TW: This is a great question. I love the movie (and television series) Fargo, but really any movie with great character actors fits the bill. I am not thinking A-list stars here, but the wonderful actors with an every-person look, who can knock your socks off with effortless acting, like they were born to play the parts. While I don't have a specific actress in mind, I think of a Kathy Bates or Frances McDormand type of actress who can transform a role. Mabel is a powerhouse and needs someone who doesn't just look the part but can act it. Alternatively, I would love to cast an unknown actor to play the part.


LQ: Haunting Pasts is now your third book in this series. What significant ways has Mabel changed since your first draft of Heart of a Runaway Girl?


TW: At the start of the series, Mabel is a kind-hearted soul who looks on the bright side of life. But the past year has been incredibly hectic for her. With a nearby mine opening up, tens of construction workers eat at her diner and stay in her motel. Furthermore, she is a single mom of two young boys, having kicked her husband out for drinking. She had never wanted to be a private investigator. She only fell into the profession because she met a young man accused of murder, and no one else was standing up for him. But by asking questions, she put herself and her family at risk. In the second book, she tackles a case about missing girls. The outcome of that case reshaped her town in ways both good and bad and ultimately made her an outcast, which hurt her deeply because she cares so much about the community. Imagine a strong, loving woman who has now faced the darkest sides of humanity, coming to grips with the horrors of what she has seen but then asked to do more. But how much more can one big-hearted woman take?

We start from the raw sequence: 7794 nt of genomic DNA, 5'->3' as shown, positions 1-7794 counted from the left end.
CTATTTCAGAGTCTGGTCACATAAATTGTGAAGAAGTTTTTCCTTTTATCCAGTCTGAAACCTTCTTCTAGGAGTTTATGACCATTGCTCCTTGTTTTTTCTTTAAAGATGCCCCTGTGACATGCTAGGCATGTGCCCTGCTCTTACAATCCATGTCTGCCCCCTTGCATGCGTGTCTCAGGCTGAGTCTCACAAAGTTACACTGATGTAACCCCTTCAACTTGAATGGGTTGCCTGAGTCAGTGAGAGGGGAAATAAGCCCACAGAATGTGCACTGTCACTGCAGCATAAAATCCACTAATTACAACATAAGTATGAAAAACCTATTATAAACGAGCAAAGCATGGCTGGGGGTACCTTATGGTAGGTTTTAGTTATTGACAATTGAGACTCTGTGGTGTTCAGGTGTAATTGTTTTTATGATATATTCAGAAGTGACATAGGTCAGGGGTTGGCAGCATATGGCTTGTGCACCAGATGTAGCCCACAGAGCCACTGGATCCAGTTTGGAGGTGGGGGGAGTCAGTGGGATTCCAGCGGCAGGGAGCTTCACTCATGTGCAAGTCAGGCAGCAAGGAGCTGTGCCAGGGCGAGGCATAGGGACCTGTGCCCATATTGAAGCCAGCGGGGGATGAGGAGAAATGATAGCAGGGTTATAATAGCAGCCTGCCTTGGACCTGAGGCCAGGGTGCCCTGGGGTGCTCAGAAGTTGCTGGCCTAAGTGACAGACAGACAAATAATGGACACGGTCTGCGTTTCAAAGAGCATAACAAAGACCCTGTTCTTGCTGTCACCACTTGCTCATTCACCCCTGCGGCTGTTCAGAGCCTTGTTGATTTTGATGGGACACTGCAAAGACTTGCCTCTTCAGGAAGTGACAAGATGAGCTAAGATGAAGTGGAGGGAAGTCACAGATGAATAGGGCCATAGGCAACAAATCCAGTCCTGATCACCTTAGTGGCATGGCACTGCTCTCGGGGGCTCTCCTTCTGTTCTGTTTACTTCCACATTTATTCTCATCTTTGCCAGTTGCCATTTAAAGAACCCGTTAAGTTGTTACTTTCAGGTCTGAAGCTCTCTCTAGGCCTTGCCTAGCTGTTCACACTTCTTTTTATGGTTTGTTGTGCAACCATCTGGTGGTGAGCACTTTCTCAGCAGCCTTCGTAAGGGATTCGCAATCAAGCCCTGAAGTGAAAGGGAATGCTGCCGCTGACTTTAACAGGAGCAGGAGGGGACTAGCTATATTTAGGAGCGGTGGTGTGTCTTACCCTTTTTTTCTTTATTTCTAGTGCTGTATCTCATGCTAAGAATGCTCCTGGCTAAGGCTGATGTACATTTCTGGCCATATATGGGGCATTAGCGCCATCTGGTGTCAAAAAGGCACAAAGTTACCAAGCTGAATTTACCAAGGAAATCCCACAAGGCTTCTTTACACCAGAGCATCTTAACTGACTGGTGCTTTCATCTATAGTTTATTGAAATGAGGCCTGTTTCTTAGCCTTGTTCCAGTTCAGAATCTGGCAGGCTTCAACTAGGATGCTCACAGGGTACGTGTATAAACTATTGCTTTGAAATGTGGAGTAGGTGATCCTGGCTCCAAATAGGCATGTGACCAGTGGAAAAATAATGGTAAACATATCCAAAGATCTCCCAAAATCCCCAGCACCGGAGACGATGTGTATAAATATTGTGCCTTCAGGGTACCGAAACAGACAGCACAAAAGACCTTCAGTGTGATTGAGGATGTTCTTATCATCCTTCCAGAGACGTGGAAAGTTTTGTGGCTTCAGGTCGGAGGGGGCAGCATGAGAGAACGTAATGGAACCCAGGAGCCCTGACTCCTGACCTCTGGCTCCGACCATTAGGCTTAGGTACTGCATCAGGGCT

LQ: What, to you, are the most important elements of good writing?

TW: I need to get to know my characters before the writing flows out of me. Whenever I struggled the most with writing, I was writing for someone else in mind. The secret of good writing is never to stop. Just keep writing. Write about what you know or what inspires you. Don’t try to be commercial. Just write from your heart.

LQ: What do you need in your writing space to help you stay focused?